We all hear about statistical odds to get into the playoffs. I, as much as anyone else, am very guilty of looking at the Thrashers' odds page over at Sports Club Stats. Well, ok, I looked at it more before Saturday's choke-fest. Now it's a bit of a moot point, isn't it? I mean, a .4% chance of making it? Weirder things have happened, but realistically, they're toastier than Powdered Toast Man.
Pages like SCS tend to present a very team-oriented view, or a view of "who has to win/lose for our percentage to go up?" view of the race for eighth place that someone apparently neglected to mention to our team. Another common way to look at the soon-to-be-playoff seeding is through magic and tragic numbers. What's this, you ask? Awesome. Here you go - think of the Thrashers as "Team B" and the Sabres as "Team A." Also, N is the magic number.
Magic numbers are simpler in, say, baseball, because one game equals one point, and there is only one playoff spot per division (ignoring the wild card slot). If A is in first place and B is in second, then A will clinch first place after any combination of A's wins and B's losses that add up to more than N.
Things are slightly more complicated in hockey because of the 2-1-0 point system, and the fact that there are 7 extra playoff spots. The bottom line is:
- Every subsequent point that A wins reduces A's magic number by the same number of points (2 for a win, 1 for an overtime or shootout loss).
- Every point squandered by B also reduces A's magic number (if B loses in regulation, subtract 2; if B loses in overtime or shootout, subtract 1).
- Thus, if A wins a game, and B loses a game in regulation, you subtract 4 from N (thus the term "4-point game").
There are a few other ways of looking at this, too, when it comes to tragic numbers. Soloact over at Fear the Fin has been keeping track of things so far. He does it based on "potential points." Basically, every team starts out with 164 points, and for every loss they lose two (every SOL they lose 1). Therefore, the best Atlanta can do if they win out the season is 92 points. This is not hot, because the best that the Sabres can do is 99 points. The Thrashers' tragic number according to him is a T6, while the Sabres' magic number is a MM9.
If there is a T with a number, example T6, then that is the team's Tragic Number (elimination number which is a combination of the leader's 2 point wins or the tragic teams 0 point losses); a countdown of that team until they are eliminated.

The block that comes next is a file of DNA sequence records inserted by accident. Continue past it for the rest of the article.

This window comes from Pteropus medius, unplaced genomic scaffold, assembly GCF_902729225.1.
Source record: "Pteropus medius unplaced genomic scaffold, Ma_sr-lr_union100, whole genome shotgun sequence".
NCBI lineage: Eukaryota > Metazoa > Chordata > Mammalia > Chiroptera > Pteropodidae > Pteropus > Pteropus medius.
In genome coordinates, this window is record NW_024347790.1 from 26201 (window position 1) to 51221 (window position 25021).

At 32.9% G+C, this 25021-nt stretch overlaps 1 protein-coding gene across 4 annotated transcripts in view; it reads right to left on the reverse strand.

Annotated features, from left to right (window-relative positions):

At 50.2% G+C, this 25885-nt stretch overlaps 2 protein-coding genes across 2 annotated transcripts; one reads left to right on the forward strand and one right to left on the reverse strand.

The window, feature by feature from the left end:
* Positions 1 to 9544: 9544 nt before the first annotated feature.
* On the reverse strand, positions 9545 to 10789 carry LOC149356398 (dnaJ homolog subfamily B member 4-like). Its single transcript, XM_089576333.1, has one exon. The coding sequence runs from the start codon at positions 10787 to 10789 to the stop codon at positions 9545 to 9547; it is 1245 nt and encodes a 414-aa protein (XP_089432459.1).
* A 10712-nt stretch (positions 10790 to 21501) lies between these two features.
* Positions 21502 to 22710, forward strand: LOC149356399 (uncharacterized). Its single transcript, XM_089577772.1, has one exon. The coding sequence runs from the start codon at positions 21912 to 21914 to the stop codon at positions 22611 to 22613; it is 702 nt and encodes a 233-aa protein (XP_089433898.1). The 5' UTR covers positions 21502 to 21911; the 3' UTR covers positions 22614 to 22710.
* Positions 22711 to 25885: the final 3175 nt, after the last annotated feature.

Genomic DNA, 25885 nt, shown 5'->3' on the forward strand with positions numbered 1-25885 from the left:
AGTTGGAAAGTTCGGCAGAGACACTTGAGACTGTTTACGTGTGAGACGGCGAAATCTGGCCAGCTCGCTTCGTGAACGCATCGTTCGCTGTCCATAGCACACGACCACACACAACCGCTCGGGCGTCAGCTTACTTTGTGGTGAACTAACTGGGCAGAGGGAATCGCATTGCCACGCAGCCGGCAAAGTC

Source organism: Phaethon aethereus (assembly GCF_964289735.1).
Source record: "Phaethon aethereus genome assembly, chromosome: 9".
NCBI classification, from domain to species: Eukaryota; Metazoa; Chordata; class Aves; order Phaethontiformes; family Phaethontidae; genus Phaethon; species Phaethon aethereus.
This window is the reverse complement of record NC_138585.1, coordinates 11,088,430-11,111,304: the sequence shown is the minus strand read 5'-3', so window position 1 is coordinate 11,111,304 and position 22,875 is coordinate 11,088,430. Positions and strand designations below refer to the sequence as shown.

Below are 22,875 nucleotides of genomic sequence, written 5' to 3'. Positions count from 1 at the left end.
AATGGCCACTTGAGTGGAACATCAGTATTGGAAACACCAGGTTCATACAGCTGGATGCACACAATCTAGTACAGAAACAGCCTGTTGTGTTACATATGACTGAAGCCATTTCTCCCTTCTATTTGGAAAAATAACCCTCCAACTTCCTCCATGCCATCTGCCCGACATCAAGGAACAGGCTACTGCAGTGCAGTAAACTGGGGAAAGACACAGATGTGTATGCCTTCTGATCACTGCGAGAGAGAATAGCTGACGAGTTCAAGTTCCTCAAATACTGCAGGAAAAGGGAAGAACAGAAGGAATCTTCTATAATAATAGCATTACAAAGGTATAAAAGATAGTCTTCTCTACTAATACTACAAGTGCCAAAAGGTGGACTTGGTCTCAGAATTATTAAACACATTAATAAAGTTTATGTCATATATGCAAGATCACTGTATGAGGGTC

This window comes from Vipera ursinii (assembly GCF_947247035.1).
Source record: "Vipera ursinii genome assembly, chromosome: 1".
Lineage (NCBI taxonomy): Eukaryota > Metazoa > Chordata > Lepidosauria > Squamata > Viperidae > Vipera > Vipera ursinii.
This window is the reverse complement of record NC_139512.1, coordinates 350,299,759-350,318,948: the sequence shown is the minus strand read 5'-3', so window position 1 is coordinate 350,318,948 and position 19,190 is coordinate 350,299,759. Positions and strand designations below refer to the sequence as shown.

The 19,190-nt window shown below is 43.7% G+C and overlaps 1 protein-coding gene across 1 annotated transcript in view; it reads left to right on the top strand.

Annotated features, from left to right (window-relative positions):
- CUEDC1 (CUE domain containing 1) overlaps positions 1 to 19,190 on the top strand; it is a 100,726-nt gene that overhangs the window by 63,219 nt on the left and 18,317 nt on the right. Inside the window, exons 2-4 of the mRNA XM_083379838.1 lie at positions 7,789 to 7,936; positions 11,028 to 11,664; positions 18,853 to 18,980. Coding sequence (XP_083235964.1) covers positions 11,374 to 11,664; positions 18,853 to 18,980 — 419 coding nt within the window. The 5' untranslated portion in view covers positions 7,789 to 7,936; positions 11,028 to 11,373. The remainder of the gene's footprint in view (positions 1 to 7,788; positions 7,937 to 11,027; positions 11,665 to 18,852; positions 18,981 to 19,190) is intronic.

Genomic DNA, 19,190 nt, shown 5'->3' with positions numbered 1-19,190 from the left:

If there is an M with a number, example M6, then that is the team's Magic Number (a clinching number which is a combination of the team's 2 point wins and the lower team's 0 point losses); a countdown of that team until they clinch whichever place it pertains to.
Basically, any combo of times that either Buffalo wins or Atlanta loses that equal 9, the Sabres clinch. The opposite of that is true for the Thrashers. So, if the Sabres win six more times while Atlanta loses six more times, the Thrashers are gone. If Atlanta loses eight times, then the Sabres only have to win four more games, and so on. After the jump, a spreadsheet from Canes Country that's a bit different.
Brian's numbers look a little different. Here's how he explained it:
I went ahead and put a spreadsheet together. It's as up-to-date as I can get it right now, and I'll update it as soon as the two games still in progress are done.
It's fairly straightforward... The first magic number has the magic number for the teams 8th and up to clinch a spot, and below the line is the tragic number for teams that need help to get in (when the number gets to zero, it will display either CLINCHED or ELIMINATED, depending on the situation). The next column to the right is the magic number for teams to win their divisions.
The Thrashers' number here is a 13.
Two different authors, two different explanations. The point is the same, though. The Thrashers are drastically running out of time, if they even have any left. They shouldn't count themselves out yet, because miracles can happen, but I don't think that they'd be too awful offended if you assumed they were out. That's how they played the other night, anyway.